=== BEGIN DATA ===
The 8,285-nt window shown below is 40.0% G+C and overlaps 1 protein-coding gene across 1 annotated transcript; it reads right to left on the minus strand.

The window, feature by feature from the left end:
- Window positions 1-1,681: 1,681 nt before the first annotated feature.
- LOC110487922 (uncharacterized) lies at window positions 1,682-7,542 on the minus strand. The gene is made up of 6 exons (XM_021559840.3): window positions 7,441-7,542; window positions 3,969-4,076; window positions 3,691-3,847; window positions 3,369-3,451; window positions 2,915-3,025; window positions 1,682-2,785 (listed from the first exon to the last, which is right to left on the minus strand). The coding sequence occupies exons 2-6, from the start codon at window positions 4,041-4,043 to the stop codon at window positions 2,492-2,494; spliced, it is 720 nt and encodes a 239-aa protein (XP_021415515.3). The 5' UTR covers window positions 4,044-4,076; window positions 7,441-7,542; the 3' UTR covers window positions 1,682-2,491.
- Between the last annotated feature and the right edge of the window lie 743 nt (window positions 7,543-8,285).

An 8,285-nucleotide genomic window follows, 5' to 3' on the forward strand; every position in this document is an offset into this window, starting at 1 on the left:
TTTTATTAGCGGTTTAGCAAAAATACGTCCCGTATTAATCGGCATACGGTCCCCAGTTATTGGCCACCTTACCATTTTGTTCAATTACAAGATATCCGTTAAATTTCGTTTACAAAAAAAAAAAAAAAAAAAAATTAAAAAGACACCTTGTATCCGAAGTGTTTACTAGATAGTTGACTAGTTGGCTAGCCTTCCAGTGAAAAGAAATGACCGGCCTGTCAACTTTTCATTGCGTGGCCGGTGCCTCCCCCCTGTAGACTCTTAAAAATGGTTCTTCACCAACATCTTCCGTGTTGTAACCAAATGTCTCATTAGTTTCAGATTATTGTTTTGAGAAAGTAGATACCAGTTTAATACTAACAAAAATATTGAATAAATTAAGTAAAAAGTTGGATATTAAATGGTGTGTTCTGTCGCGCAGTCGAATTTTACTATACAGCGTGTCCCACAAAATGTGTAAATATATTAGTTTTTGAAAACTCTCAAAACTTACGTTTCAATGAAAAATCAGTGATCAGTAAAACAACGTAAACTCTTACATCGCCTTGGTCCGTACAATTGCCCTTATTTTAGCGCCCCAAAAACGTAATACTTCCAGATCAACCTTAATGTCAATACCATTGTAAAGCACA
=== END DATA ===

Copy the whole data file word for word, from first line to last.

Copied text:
The 8,285-nt window shown below is 40.0% G+C and overlaps 1 protein-coding gene across 1 annotated transcript; it reads right to left on the minus strand.

The window, feature by feature from the left end:
- Window positions 1-1,681: 1,681 nt before the first annotated feature.
- LOC110487922 (uncharacterized) lies at window positions 1,682-7,542 on the minus strand. The gene is made up of 6 exons (XM_021559840.3): window positions 7,441-7,542; window positions 3,969-4,076; window positions 3,691-3,847; window positions 3,369-3,451; window positions 2,915-3,025; window positions 1,682-2,785 (listed from the first exon to the last, which is right to left on the minus strand). The coding sequence occupies exons 2-6, from the start codon at window positions 4,041-4,043 to the stop codon at window positions 2,492-2,494; spliced, it is 720 nt and encodes a 239-aa protein (XP_021415515.3). The 5' UTR covers window positions 4,044-4,076; window positions 7,441-7,542; the 3' UTR covers window positions 1,682-2,491.
- Between the last annotated feature and the right edge of the window lie 743 nt (window positions 7,543-8,285).

An 8,285-nucleotide genomic window follows, 5' to 3' on the forward strand; every position in this document is an offset into this window, starting at 1 on the left:
TTTTATTAGCGGTTTAGCAAAAATACGTCCCGTATTAATCGGCATACGGTCCCCAGTTATTGGCCACCTTACCATTTTGTTCAATTACAAGATATCCGTTAAATTTCGTTTACAAAAAAAAAAAAAAAAAAAAATTAAAAAGACACCTTGTATCCGAAGTGTTTACTAGATAGTTGACTAGTTGGCTAGCCTTCCAGTGAAAAGAAATGACCGGCCTGTCAACTTTTCATTGCGTGGCCGGTGCCTCCCCCCTGTAGACTCTTAAAAATGGTTCTTCACCAACATCTTCCGTGTTGTAACCAAATGTCTCATTAGTTTCAGATTATTGTTTTGAGAAAGTAGATACCAGTTTAATACTAACAAAAATATTGAATAAATTAAGTAAAAAGTTGGATATTAAATGGTGTGTTCTGTCGCGCAGTCGAATTTTACTATACAGCGTGTCCCACAAAATGTGTAAATATATTAGTTTTTGAAAACTCTCAAAACTTACGTTTCAATGAAAAATCAGTGATCAGTAAAACAACGTAAACTCTTACATCGCCTTGGTCCGTACAATTGCCCTTATTTTAGCGCCCCAAAAACGTAATACTTCCAGATCAACCTTAATGTCAATACCATTGTAAAGCACA